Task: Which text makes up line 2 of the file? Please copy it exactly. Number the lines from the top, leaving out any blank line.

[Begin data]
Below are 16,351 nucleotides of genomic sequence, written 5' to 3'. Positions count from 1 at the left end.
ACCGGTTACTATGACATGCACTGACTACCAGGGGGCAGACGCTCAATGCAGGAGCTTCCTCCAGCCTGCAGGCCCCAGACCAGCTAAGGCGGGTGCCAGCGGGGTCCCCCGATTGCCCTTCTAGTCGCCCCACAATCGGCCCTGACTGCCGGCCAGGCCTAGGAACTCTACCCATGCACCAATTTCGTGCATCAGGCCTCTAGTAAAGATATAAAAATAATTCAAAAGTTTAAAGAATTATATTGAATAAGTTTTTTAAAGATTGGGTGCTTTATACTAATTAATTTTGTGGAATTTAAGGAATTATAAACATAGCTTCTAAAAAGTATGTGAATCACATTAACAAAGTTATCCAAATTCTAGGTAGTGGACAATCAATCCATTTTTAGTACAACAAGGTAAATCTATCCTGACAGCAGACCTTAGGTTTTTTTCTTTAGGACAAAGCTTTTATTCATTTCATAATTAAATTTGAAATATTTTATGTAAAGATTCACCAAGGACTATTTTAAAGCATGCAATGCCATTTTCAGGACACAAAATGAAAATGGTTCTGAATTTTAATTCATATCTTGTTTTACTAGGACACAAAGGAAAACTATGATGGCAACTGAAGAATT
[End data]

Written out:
ACCGGTTACTATGACATGCACTGACTACCAGGGGGCAGACGCTCAATGCAGGAGCTTCCTCCAGCCTGCAGGCCCCAGACCAGCTAAGGCGGGTGCCAGCGGGGTCCCCCGATTGCCCTTCTAGTCGCCCCACAATCGGCCCTGACTGCCGGCCAGGCCTAGGAACTCTACCCATGCACCAATTTCGTGCATCAGGCCTCTAGTAAAGATATAAAAATAATTCAAAAGTTTAAAGAATTATATTGAATAAGTTTTTTAAAGATTGGGTGCTTTATACTAATTAATTTTGTGGAATTTAAGGAATTATAAACATAGCTTCTAAAAAGTATGTGAATCACATTAACAAAGTTATCCAAATTCTAGGTAGTGGACAATCAATCCATTTTTAGTACAACAAGGTAAATCTATCCTGACAGCAGACCTTAGGTTTTTTTCTTTAGGACAAAGCTTTTATTCATTTCATAATTAAATTTGAAATATTTTATGTAAAGATTCACCAAGGACTATTTTAAAGCATGCAATGCCATTTTCAGGACACAAAATGAAAATGGTTCTGAATTTTAATTCATATCTTGTTTTACTAGGACACAAAGGAAAACTATGATGGCAACTGAAGAATT